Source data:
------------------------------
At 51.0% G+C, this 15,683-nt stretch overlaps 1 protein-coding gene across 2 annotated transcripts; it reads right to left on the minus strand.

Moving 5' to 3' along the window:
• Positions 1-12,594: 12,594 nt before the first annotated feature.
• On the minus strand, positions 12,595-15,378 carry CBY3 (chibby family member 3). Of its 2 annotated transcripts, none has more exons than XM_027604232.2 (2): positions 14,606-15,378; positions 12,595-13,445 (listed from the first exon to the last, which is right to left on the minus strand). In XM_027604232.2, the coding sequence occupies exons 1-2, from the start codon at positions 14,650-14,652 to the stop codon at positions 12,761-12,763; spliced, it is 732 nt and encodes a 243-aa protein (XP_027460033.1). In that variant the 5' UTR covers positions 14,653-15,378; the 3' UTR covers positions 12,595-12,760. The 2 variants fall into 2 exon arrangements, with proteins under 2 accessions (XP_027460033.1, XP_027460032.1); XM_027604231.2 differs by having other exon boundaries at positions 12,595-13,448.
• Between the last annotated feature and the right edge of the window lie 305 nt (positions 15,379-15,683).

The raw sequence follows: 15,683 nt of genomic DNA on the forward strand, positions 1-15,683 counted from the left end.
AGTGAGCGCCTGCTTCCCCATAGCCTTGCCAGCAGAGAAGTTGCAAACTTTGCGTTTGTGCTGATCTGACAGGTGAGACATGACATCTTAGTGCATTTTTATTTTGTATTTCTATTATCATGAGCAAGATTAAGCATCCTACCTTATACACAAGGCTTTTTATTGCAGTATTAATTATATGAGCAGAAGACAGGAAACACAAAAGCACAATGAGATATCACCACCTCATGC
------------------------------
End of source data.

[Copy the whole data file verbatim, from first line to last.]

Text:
At 51.0% G+C, this 15,683-nt stretch overlaps 1 protein-coding gene across 2 annotated transcripts; it reads right to left on the minus strand.

Moving 5' to 3' along the window:
• Positions 1-12,594: 12,594 nt before the first annotated feature.
• On the minus strand, positions 12,595-15,378 carry CBY3 (chibby family member 3). Of its 2 annotated transcripts, none has more exons than XM_027604232.2 (2): positions 14,606-15,378; positions 12,595-13,445 (listed from the first exon to the last, which is right to left on the minus strand). In XM_027604232.2, the coding sequence occupies exons 1-2, from the start codon at positions 14,650-14,652 to the stop codon at positions 12,761-12,763; spliced, it is 732 nt and encodes a 243-aa protein (XP_027460033.1). In that variant the 5' UTR covers positions 14,653-15,378; the 3' UTR covers positions 12,595-12,760. The 2 variants fall into 2 exon arrangements, with proteins under 2 accessions (XP_027460033.1, XP_027460032.1); XM_027604231.2 differs by having other exon boundaries at positions 12,595-13,448.
• Between the last annotated feature and the right edge of the window lie 305 nt (positions 15,379-15,683).

The raw sequence follows: 15,683 nt of genomic DNA on the forward strand, positions 1-15,683 counted from the left end.
AGTGAGCGCCTGCTTCCCCATAGCCTTGCCAGCAGAGAAGTTGCAAACTTTGCGTTTGTGCTGATCTGACAGGTGAGACATGACATCTTAGTGCATTTTTATTTTGTATTTCTATTATCATGAGCAAGATTAAGCATCCTACCTTATACACAAGGCTTTTTATTGCAGTATTAATTATATGAGCAGAAGACAGGAAACACAAAAGCACAATGAGATATCACCACCTCATGC